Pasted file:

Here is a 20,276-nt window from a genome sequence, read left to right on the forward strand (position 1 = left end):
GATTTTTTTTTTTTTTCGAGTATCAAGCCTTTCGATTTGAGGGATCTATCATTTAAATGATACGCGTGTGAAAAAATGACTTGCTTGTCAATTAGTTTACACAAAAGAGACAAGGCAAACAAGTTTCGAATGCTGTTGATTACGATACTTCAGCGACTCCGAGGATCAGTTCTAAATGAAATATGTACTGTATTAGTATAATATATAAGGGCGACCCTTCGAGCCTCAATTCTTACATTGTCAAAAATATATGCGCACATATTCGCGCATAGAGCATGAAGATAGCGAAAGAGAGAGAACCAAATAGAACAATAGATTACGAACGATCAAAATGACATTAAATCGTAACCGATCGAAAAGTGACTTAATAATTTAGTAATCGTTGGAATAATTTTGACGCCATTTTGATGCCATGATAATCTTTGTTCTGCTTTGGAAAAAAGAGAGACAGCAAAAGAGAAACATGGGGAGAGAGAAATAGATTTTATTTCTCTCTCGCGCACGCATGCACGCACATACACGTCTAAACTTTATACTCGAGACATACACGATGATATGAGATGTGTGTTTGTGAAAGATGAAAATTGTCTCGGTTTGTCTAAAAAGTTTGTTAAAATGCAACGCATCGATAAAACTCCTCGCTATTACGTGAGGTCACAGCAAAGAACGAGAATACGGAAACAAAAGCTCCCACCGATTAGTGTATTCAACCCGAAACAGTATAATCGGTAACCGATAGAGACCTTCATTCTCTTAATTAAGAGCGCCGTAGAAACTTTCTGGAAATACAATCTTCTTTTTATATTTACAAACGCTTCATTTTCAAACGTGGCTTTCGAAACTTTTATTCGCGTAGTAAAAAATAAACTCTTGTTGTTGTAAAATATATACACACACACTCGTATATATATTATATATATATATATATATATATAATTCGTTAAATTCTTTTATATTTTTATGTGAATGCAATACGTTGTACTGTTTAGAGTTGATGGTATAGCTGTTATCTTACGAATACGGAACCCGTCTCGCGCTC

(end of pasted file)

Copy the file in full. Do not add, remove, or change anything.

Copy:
Here is a 20,276-nt window from a genome sequence, read left to right on the forward strand (position 1 = left end):
GATTTTTTTTTTTTTTCGAGTATCAAGCCTTTCGATTTGAGGGATCTATCATTTAAATGATACGCGTGTGAAAAAATGACTTGCTTGTCAATTAGTTTACACAAAAGAGACAAGGCAAACAAGTTTCGAATGCTGTTGATTACGATACTTCAGCGACTCCGAGGATCAGTTCTAAATGAAATATGTACTGTATTAGTATAATATATAAGGGCGACCCTTCGAGCCTCAATTCTTACATTGTCAAAAATATATGCGCACATATTCGCGCATAGAGCATGAAGATAGCGAAAGAGAGAGAACCAAATAGAACAATAGATTACGAACGATCAAAATGACATTAAATCGTAACCGATCGAAAAGTGACTTAATAATTTAGTAATCGTTGGAATAATTTTGACGCCATTTTGATGCCATGATAATCTTTGTTCTGCTTTGGAAAAAAGAGAGACAGCAAAAGAGAAACATGGGGAGAGAGAAATAGATTTTATTTCTCTCTCGCGCACGCATGCACGCACATACACGTCTAAACTTTATACTCGAGACATACACGATGATATGAGATGTGTGTTTGTGAAAGATGAAAATTGTCTCGGTTTGTCTAAAAAGTTTGTTAAAATGCAACGCATCGATAAAACTCCTCGCTATTACGTGAGGTCACAGCAAAGAACGAGAATACGGAAACAAAAGCTCCCACCGATTAGTGTATTCAACCCGAAACAGTATAATCGGTAACCGATAGAGACCTTCATTCTCTTAATTAAGAGCGCCGTAGAAACTTTCTGGAAATACAATCTTCTTTTTATATTTACAAACGCTTCATTTTCAAACGTGGCTTTCGAAACTTTTATTCGCGTAGTAAAAAATAAACTCTTGTTGTTGTAAAATATATACACACACACTCGTATATATATTATATATATATATATATATATATAATTCGTTAAATTCTTTTATATTTTTATGTGAATGCAATACGTTGTACTGTTTAGAGTTGATGGTATAGCTGTTATCTTACGAATACGGAACCCGTCTCGCGCTC